Moving forward, keeping their support will be crucial for the President. In 2016, evangelicals made up 26 percent of all voters and they overwhelmingly supported Donald Trump. The president will need their support again in 2020.

The People’s Priorities

Second, exit polling reveals social conservative policy priorities are important to the American people. In a FRC-commissioned survey, 1,000 Americans were asked their opinion on issues such as abortion, marriage, and religious liberty.

Of those surveyed, 60 percent said they opposed government policies that opened private places like bathrooms and showers to the opposite sex.

Even though Democrats won the House, the majority of Americans still do not support many Obama social policies.

On abortion, 56 percent support the Hyde Amendment which prevents the federal government from using funds to pay for abortion. Only 28 percent said yes to repeal.

On religious liberty, 70 percent believe the government should leave people free to follow their beliefs about marriage between one man and one woman. They also agreed this freedom extends to how they live their daily lives at work.

Look at the Numbers

Finally, three groups should look at these numbers.

First, even though Democrats won the House, the majority of Americans still do not support many Obama social policies. Those include Obama policies on abortion, bathroom bills, and the redefinition of gender. House Democrats should take note and not pursue radical social policies that strike at basic American liberties.

Second, Republican Senators should also review these numbers. And then, they should refuse to back off their party platform’s values on abortion, marriage, and religious liberty. The support GOP candidates gave to these values helped drive evangelical Christians to support them in the 2018 election. Evangelicals helped them capture key Senate seats in Indiana, Missouri, North Dakota and (likely) Florida.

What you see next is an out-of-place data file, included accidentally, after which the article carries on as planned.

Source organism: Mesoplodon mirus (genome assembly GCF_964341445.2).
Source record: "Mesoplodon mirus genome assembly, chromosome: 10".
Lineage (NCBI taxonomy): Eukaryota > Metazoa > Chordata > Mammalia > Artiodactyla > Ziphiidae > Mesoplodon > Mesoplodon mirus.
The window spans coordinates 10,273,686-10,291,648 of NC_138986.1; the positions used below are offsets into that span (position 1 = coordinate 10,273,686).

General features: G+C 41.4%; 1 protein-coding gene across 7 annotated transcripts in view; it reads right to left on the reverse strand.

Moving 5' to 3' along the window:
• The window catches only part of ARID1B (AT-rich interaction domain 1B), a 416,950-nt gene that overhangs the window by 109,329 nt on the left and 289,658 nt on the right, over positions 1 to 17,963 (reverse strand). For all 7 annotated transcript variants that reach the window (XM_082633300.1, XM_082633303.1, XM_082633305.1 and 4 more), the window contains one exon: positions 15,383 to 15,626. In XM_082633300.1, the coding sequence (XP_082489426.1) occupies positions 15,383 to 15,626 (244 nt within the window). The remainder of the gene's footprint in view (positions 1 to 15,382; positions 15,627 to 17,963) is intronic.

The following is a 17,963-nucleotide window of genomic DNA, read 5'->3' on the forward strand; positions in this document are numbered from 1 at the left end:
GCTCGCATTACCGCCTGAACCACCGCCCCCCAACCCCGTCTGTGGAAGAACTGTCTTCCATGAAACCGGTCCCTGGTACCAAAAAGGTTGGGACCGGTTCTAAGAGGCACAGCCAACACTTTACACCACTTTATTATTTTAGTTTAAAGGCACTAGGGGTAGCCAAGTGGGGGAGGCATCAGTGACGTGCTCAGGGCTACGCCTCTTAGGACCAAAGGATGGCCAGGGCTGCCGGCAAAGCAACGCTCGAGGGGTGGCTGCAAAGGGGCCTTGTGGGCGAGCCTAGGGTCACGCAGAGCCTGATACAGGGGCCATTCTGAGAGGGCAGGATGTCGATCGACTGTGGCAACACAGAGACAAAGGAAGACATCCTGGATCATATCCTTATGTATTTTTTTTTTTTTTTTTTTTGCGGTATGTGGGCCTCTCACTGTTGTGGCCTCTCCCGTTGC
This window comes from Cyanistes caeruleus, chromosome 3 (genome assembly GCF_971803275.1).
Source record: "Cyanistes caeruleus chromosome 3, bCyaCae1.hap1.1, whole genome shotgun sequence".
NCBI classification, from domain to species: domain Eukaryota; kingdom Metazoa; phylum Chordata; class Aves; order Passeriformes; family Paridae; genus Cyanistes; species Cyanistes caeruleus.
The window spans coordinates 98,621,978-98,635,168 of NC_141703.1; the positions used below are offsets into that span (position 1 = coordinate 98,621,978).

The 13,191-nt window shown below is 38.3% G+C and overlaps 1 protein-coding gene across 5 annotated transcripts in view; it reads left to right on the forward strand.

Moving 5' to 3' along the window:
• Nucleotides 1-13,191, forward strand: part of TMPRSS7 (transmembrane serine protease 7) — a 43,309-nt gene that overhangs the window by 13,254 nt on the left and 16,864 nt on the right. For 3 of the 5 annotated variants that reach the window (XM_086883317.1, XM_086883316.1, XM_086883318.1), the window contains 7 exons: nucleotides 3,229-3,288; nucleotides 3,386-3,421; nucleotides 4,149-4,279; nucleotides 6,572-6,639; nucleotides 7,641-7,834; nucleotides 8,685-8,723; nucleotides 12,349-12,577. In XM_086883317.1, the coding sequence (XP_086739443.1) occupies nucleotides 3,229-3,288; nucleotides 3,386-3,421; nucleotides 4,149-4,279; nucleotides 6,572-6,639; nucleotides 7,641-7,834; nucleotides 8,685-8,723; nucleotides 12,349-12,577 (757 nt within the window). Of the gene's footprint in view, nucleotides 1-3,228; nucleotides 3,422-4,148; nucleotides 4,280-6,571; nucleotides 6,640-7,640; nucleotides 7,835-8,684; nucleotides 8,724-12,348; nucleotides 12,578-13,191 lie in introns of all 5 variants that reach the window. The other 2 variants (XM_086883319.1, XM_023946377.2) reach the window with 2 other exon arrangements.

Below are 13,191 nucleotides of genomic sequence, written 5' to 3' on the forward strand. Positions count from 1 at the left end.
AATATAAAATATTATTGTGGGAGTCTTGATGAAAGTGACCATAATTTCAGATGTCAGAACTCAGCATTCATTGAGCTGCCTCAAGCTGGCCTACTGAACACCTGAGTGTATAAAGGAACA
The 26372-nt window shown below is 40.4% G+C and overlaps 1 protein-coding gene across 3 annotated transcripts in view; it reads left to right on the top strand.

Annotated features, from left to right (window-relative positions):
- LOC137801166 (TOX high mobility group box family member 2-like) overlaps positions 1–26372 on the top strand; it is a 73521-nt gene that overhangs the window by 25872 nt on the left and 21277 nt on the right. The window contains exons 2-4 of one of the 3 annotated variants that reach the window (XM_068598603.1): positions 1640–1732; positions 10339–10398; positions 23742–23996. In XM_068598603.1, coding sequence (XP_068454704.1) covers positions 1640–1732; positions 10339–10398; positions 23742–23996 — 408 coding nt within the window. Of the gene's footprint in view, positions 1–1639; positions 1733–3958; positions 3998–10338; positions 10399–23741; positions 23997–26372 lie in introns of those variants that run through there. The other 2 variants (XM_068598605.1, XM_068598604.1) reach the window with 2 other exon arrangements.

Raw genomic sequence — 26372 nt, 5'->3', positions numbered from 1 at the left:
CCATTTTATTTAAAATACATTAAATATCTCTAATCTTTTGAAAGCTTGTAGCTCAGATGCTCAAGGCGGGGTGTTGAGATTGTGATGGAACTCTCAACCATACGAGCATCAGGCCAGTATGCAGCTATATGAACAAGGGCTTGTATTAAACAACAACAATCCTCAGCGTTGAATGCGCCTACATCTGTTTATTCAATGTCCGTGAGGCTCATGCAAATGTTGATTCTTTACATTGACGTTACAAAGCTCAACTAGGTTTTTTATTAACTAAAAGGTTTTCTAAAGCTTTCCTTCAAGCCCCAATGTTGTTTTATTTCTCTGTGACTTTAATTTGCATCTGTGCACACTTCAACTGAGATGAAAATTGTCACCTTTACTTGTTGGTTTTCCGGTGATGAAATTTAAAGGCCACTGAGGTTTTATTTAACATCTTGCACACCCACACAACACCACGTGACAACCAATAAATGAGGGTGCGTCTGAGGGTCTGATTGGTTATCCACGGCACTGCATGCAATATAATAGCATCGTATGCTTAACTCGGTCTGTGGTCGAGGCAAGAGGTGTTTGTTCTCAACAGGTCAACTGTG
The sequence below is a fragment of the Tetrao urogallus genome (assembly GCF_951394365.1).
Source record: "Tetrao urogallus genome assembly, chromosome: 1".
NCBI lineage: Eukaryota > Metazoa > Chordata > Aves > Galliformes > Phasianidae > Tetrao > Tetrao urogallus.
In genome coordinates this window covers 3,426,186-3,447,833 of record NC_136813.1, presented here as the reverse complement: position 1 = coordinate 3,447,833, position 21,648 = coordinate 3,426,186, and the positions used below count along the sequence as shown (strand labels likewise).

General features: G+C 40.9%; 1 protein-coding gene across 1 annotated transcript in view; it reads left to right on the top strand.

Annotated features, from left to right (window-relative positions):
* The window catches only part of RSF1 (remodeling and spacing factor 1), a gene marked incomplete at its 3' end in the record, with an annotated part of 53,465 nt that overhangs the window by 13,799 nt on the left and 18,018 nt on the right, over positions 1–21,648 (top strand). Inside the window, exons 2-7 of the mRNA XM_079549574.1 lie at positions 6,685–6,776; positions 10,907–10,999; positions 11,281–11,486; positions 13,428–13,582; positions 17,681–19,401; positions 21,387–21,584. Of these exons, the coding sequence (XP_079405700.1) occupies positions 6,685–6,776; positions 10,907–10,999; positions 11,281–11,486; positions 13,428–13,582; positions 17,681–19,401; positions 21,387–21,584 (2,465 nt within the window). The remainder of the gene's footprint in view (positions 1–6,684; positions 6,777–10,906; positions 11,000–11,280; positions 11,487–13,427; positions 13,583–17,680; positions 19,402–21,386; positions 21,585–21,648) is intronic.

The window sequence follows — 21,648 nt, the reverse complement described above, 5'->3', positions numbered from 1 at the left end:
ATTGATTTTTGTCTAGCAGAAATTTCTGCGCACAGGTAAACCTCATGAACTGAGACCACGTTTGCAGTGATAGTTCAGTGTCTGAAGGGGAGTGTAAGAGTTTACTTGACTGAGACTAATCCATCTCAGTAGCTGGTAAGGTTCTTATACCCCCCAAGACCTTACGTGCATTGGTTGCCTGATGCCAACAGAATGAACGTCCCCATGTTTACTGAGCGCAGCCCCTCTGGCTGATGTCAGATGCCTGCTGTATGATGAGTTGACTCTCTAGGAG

Third, as 2020 approaches, President Trump should note that his evangelical base strongly supported GOP Senate candidates who stood up for social conservative values. For the President to maintain evangelical support, he must stay the course on appointing good judges. He must also continue supporting religious liberty at home and abroad. And of course, that also means standing for the unborn. If he does, a second term is a strong possibility.

 

David Closson serves as the Research Fellow for Religious Freedom and Biblical Worldview at Family Research Council. He is also a Ph.D. student in Christian Ethics (Public Policy) at The Southern Baptist Theological Seminary.

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  • So why didn’t the evangelical and Christian vote do more for House positions? Sorry I don’t understand.

    • Bezukhov

      According to Evangelicals God micro-manages every election from dog catcher to the president. I guess He fell asleep at the switch.

  • Are you kidding me.